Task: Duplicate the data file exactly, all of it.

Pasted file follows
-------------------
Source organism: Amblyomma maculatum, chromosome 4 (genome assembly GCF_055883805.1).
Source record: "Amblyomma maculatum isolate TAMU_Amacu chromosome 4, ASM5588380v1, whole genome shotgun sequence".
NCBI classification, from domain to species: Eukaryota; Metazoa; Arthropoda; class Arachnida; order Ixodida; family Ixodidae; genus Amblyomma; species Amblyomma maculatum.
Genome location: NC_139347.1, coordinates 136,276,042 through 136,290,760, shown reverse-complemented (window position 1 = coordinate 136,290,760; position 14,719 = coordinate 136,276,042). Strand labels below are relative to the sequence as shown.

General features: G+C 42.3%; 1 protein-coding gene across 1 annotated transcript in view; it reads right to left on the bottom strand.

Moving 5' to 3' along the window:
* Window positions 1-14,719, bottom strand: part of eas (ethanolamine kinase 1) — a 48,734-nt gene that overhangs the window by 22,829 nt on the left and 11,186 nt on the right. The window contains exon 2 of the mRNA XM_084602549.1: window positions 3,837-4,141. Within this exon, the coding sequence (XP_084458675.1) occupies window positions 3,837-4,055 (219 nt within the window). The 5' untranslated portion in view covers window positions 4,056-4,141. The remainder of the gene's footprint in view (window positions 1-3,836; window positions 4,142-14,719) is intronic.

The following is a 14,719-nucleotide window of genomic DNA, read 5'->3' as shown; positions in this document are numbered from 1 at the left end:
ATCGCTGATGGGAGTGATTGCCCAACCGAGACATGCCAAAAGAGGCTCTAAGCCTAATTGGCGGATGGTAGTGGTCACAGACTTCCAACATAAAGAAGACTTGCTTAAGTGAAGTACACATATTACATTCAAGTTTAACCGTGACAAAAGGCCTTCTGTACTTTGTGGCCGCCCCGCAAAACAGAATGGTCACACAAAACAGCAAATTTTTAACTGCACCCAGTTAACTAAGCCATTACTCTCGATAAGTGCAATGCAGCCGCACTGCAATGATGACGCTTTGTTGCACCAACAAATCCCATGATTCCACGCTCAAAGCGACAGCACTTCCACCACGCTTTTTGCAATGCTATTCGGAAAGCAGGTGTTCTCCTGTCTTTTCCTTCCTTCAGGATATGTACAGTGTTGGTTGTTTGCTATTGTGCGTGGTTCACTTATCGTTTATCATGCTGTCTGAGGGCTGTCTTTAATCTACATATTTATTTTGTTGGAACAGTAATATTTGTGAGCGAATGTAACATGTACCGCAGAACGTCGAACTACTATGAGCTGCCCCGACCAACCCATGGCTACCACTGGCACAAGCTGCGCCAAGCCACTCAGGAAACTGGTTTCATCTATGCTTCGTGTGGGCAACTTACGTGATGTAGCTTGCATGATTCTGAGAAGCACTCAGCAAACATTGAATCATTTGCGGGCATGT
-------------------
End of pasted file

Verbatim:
Source organism: Amblyomma maculatum, chromosome 4 (genome assembly GCF_055883805.1).
Source record: "Amblyomma maculatum isolate TAMU_Amacu chromosome 4, ASM5588380v1, whole genome shotgun sequence".
NCBI classification, from domain to species: Eukaryota; Metazoa; Arthropoda; class Arachnida; order Ixodida; family Ixodidae; genus Amblyomma; species Amblyomma maculatum.
Genome location: NC_139347.1, coordinates 136,276,042 through 136,290,760, shown reverse-complemented (window position 1 = coordinate 136,290,760; position 14,719 = coordinate 136,276,042). Strand labels below are relative to the sequence as shown.

General features: G+C 42.3%; 1 protein-coding gene across 1 annotated transcript in view; it reads right to left on the bottom strand.

Moving 5' to 3' along the window:
* Window positions 1-14,719, bottom strand: part of eas (ethanolamine kinase 1) — a 48,734-nt gene that overhangs the window by 22,829 nt on the left and 11,186 nt on the right. The window contains exon 2 of the mRNA XM_084602549.1: window positions 3,837-4,141. Within this exon, the coding sequence (XP_084458675.1) occupies window positions 3,837-4,055 (219 nt within the window). The 5' untranslated portion in view covers window positions 4,056-4,141. The remainder of the gene's footprint in view (window positions 1-3,836; window positions 4,142-14,719) is intronic.

The following is a 14,719-nucleotide window of genomic DNA, read 5'->3' as shown; positions in this document are numbered from 1 at the left end:
ATCGCTGATGGGAGTGATTGCCCAACCGAGACATGCCAAAAGAGGCTCTAAGCCTAATTGGCGGATGGTAGTGGTCACAGACTTCCAACATAAAGAAGACTTGCTTAAGTGAAGTACACATATTACATTCAAGTTTAACCGTGACAAAAGGCCTTCTGTACTTTGTGGCCGCCCCGCAAAACAGAATGGTCACACAAAACAGCAAATTTTTAACTGCACCCAGTTAACTAAGCCATTACTCTCGATAAGTGCAATGCAGCCGCACTGCAATGATGACGCTTTGTTGCACCAACAAATCCCATGATTCCACGCTCAAAGCGACAGCACTTCCACCACGCTTTTTGCAATGCTATTCGGAAAGCAGGTGTTCTCCTGTCTTTTCCTTCCTTCAGGATATGTACAGTGTTGGTTGTTTGCTATTGTGCGTGGTTCACTTATCGTTTATCATGCTGTCTGAGGGCTGTCTTTAATCTACATATTTATTTTGTTGGAACAGTAATATTTGTGAGCGAATGTAACATGTACCGCAGAACGTCGAACTACTATGAGCTGCCCCGACCAACCCATGGCTACCACTGGCACAAGCTGCGCCAAGCCACTCAGGAAACTGGTTTCATCTATGCTTCGTGTGGGCAACTTACGTGATGTAGCTTGCATGATTCTGAGAAGCACTCAGCAAACATTGAATCATTTGCGGGCATGT